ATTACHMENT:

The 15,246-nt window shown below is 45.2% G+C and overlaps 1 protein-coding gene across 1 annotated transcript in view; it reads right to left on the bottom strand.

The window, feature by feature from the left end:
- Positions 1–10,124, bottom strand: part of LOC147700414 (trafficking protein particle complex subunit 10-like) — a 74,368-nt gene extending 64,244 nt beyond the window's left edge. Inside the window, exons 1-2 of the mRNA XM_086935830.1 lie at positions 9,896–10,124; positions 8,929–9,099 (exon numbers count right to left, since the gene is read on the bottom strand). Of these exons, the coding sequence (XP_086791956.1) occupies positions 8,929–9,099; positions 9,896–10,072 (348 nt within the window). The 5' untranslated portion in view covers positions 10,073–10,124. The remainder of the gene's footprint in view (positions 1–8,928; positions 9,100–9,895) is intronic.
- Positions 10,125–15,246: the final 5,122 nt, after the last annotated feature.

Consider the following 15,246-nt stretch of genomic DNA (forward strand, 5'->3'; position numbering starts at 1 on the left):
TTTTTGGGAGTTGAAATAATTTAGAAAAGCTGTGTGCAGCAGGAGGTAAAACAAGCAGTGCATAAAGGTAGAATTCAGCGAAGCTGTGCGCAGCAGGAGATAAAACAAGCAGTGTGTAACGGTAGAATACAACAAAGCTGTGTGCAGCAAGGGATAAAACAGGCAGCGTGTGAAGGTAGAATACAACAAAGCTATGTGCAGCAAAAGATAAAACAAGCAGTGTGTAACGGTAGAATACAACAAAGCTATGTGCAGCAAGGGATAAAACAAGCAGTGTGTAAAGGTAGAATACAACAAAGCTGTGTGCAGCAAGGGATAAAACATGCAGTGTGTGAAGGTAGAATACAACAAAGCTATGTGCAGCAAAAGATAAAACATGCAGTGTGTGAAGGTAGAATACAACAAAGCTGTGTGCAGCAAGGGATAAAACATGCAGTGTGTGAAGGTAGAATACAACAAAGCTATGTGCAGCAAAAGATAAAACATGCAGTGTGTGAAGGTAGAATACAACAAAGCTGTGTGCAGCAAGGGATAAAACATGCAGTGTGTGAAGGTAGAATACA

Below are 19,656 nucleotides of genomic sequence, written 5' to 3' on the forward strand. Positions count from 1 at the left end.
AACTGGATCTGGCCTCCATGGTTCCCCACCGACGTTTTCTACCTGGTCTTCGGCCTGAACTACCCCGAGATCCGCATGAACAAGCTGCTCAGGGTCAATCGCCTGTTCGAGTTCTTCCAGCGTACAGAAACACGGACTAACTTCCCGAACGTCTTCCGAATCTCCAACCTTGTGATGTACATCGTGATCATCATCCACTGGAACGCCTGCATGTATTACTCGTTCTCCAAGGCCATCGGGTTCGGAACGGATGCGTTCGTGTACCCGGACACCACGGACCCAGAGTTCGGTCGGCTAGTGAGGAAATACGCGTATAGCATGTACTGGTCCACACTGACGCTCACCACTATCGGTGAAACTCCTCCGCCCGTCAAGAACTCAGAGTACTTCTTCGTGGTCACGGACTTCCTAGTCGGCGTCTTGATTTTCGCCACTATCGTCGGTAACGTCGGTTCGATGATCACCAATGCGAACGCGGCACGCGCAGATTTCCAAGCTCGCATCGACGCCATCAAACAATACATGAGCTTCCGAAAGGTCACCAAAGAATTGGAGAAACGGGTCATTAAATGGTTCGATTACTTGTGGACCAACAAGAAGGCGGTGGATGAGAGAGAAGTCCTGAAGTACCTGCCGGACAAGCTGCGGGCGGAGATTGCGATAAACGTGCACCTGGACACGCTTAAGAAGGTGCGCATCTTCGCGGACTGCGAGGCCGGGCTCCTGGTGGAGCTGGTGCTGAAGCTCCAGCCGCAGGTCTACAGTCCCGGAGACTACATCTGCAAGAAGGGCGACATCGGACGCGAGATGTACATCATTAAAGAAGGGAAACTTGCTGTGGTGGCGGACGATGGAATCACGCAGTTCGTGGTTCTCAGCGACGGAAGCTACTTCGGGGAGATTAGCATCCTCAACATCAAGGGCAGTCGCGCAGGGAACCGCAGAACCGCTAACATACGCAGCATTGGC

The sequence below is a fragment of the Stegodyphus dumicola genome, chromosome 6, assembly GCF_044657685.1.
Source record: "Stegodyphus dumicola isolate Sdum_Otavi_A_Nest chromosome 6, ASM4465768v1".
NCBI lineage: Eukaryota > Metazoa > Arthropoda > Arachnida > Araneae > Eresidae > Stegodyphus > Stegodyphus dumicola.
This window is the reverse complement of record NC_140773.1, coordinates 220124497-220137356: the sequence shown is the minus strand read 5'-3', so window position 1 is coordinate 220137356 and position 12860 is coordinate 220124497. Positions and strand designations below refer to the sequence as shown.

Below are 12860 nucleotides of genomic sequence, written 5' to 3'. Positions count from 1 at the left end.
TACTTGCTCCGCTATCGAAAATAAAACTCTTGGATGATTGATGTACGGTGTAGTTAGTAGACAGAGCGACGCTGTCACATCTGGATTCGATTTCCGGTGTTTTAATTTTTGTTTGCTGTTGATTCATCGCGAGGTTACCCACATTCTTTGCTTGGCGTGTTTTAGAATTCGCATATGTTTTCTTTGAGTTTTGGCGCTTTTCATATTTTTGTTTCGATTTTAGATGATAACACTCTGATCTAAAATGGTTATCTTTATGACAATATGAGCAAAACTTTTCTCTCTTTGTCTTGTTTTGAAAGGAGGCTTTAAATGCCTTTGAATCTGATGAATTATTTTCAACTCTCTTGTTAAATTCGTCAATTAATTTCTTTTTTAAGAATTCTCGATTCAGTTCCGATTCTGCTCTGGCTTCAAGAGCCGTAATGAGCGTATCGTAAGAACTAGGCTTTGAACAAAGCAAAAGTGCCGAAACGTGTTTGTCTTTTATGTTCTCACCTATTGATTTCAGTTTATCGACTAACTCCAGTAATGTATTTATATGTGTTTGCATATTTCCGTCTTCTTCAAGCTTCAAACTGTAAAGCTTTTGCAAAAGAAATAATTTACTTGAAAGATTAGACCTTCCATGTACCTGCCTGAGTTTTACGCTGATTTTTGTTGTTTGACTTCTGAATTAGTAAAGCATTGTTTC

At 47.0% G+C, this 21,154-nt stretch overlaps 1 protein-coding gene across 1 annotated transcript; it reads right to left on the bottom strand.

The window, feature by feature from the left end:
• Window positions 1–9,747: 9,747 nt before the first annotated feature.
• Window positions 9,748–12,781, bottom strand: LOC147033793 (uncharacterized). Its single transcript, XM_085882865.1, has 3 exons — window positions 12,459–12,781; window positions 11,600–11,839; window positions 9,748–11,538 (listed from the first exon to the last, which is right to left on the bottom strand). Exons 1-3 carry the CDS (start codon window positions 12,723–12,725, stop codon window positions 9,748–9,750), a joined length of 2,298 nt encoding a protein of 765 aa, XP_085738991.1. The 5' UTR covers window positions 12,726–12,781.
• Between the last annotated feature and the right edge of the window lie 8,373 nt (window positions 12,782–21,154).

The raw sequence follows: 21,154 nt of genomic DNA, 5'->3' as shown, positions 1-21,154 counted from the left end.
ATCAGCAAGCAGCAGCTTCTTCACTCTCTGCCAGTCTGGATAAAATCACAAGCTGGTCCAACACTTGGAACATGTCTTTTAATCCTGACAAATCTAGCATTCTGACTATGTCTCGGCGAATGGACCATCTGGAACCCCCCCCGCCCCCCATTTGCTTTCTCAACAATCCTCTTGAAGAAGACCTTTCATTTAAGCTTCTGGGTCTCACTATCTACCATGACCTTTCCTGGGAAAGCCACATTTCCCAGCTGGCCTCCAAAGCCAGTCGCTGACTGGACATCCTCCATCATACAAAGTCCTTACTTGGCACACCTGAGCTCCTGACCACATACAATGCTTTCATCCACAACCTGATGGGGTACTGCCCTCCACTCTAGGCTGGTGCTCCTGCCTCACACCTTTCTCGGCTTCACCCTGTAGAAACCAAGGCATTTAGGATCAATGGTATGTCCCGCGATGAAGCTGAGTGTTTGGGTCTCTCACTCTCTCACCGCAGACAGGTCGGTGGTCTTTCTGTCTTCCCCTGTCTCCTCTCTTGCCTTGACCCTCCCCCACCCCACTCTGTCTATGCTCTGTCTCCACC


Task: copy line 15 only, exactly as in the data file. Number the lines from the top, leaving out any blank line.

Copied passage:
At 47.0% G+C, this 21,154-nt stretch overlaps 1 protein-coding gene across 1 annotated transcript; it reads right to left on the bottom strand.